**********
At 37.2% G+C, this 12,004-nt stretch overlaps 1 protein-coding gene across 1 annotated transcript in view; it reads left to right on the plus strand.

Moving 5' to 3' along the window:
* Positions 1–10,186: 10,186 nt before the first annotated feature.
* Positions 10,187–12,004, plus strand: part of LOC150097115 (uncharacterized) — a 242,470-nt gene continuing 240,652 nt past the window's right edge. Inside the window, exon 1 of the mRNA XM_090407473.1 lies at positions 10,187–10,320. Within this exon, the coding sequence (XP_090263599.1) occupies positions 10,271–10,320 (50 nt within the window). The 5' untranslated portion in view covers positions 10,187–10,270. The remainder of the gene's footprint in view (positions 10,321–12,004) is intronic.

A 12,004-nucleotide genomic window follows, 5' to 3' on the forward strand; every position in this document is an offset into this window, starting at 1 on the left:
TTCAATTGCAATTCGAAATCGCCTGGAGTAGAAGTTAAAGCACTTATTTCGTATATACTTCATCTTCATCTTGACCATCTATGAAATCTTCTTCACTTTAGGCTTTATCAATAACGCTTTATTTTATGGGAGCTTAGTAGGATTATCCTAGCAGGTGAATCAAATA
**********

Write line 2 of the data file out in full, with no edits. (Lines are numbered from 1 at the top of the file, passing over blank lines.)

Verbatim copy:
Moving 5' to 3' along the window: